However these figures also need to be view in context of the retail prices. For instance in India this additional production cost equates to 0.04 rupees where sachets are sold at 1.5, 3 and 5 rupee price points. The difference between the production cost and the retail price suggest quite large along the supply chain. If the wholesale and refilling are combined in this model the venture may still be profitable whilst still giving a discount to the final customers. The profit can be further consolidated with the consequent lower of price by taking on retailing through the door to door sales reps.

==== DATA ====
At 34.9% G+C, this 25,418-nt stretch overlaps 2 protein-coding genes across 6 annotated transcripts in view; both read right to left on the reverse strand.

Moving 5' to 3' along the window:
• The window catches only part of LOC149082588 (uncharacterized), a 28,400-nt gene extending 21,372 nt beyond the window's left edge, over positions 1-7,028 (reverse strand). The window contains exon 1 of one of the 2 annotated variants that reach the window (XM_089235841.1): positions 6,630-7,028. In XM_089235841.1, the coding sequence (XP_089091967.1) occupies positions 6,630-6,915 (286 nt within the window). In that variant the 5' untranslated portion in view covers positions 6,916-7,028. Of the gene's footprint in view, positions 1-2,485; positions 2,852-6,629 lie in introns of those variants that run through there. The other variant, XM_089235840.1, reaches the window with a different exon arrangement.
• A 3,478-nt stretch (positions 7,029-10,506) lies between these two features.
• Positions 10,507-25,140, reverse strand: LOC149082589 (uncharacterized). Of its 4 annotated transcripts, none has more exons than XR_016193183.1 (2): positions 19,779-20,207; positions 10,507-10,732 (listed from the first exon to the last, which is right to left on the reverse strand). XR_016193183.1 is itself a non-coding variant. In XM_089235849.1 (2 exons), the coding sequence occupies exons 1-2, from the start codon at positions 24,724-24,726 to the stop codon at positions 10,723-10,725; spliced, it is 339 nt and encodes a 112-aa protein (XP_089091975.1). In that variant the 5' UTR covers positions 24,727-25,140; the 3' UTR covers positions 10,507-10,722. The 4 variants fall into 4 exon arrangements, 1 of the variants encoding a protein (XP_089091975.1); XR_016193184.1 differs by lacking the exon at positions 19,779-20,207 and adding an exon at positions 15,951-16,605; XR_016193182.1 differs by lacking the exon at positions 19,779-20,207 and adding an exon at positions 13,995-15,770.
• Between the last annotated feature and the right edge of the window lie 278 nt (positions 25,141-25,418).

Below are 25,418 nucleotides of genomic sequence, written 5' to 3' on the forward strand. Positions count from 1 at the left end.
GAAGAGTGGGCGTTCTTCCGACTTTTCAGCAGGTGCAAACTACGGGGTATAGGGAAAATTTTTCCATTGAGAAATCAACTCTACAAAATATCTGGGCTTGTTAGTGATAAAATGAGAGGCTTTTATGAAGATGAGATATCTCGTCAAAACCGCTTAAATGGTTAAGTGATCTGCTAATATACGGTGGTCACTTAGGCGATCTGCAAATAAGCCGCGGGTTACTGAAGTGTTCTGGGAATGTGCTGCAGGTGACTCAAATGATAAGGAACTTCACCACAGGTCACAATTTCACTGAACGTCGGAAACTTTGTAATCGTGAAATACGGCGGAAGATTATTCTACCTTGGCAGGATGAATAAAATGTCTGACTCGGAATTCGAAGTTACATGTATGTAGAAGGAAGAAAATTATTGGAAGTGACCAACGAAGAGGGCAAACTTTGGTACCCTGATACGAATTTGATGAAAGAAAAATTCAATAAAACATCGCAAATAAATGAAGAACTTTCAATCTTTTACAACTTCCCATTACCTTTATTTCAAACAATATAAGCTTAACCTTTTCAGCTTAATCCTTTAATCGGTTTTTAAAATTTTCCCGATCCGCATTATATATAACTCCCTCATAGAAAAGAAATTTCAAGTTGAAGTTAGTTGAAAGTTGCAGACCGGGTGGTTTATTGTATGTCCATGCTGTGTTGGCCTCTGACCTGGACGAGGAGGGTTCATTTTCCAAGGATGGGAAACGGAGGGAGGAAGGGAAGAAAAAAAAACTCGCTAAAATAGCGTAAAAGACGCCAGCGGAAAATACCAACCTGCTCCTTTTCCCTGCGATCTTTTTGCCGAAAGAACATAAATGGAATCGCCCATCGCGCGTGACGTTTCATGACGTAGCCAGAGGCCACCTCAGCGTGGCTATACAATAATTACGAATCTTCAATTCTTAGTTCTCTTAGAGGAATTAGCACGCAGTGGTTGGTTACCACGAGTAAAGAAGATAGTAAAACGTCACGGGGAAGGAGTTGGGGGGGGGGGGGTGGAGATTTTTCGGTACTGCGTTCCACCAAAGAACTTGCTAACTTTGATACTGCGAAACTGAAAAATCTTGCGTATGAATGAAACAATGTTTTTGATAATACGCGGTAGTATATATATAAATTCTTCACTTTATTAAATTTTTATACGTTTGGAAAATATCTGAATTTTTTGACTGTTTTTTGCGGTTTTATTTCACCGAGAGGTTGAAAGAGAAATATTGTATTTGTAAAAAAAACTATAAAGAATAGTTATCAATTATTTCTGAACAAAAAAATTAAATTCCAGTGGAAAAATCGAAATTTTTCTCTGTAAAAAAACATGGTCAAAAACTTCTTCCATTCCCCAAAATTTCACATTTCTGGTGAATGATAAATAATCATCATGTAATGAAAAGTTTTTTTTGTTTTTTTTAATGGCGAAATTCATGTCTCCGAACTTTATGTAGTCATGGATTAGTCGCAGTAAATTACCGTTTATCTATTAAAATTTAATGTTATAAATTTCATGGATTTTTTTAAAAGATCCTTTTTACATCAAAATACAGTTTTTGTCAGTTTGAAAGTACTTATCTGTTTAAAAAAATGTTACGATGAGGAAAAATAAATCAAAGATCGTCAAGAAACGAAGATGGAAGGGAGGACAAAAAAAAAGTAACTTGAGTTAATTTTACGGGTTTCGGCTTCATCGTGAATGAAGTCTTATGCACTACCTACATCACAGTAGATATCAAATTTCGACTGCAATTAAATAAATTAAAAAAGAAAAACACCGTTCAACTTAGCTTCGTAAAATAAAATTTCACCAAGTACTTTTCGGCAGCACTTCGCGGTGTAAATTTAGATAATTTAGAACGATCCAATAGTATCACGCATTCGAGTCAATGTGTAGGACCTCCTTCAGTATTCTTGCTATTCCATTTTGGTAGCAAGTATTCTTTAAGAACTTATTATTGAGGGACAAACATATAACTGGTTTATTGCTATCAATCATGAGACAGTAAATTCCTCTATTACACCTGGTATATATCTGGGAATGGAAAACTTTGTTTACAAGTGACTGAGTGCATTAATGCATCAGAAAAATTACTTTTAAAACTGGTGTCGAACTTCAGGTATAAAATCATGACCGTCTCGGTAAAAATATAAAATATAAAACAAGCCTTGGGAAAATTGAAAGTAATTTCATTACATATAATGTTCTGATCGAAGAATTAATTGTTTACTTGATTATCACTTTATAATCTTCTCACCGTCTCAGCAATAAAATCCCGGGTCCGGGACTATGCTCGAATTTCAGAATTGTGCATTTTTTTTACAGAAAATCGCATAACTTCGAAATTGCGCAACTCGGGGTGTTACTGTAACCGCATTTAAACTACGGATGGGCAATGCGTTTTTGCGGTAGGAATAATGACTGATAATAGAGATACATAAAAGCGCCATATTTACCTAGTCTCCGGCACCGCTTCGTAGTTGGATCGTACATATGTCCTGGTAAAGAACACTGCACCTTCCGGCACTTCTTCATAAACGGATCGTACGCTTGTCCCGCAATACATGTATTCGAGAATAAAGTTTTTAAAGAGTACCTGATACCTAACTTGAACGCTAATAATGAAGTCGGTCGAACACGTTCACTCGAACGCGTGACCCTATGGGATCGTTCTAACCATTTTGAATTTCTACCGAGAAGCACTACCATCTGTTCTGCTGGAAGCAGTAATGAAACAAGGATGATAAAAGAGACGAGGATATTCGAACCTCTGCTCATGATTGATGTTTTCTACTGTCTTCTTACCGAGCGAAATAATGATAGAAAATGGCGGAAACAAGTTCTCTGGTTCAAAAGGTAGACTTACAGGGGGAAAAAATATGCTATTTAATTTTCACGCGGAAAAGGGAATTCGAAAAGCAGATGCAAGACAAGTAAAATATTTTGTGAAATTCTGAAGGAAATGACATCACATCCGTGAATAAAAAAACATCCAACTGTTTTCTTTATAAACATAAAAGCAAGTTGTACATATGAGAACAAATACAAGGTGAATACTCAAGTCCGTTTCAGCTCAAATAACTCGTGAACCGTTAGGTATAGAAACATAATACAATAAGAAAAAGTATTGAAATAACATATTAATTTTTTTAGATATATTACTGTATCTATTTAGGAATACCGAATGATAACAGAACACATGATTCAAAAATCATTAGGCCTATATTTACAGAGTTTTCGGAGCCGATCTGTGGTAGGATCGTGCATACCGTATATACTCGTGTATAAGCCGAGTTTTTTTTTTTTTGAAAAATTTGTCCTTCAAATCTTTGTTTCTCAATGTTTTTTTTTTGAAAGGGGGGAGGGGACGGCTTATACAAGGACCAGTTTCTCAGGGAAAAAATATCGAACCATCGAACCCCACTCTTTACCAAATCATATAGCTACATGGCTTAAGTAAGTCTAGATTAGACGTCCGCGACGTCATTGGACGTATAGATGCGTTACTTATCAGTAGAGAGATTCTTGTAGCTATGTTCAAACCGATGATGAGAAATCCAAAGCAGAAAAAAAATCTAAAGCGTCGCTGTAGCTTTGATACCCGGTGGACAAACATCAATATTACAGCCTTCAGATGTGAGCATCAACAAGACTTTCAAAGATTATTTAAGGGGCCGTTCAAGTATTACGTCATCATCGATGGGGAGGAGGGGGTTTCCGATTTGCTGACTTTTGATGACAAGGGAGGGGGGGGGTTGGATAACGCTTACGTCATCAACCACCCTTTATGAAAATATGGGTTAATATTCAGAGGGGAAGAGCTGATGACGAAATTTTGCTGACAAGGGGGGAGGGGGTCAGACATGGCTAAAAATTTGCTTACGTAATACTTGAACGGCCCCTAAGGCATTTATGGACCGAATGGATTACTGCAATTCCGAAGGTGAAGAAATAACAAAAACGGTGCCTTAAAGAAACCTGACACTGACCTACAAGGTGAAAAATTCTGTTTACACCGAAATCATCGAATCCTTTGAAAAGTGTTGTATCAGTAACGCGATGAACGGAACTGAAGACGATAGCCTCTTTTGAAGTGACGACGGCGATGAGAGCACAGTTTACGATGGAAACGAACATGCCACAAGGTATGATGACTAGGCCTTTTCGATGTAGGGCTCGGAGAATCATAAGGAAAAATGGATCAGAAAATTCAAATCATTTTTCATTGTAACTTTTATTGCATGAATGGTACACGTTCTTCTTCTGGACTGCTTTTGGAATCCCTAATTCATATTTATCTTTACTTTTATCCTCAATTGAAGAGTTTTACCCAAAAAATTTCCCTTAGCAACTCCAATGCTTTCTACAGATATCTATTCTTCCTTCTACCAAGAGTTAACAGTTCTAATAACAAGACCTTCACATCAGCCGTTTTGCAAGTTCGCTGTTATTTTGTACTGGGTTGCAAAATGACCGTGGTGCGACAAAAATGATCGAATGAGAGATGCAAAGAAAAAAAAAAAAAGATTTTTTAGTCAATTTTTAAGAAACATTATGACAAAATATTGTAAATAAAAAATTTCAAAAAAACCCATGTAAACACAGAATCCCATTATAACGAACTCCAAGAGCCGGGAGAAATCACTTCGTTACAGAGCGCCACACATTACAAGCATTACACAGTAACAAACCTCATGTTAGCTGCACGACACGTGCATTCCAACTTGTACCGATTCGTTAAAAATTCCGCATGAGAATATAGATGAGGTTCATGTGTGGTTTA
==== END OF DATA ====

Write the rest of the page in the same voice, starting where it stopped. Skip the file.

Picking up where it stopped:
As noted there would need to be a substantial local organisation to undertake the day to day running of this product which will include; procuring the shampoo and other items depending on model adopted; liaising with shopkeepers or the door to door reps; deliveries and collections of the dispensers; and operating the refilling centre if this is required. I would envisage this organisation being totally run by locals either within a cooperative or limited company structure. As the potential to replace sachets is enormous but this essentially a local service I would limit operation of any one of these companies to relatively small vicinities or regions. These local companies could either be federated or owned by a larger corporation.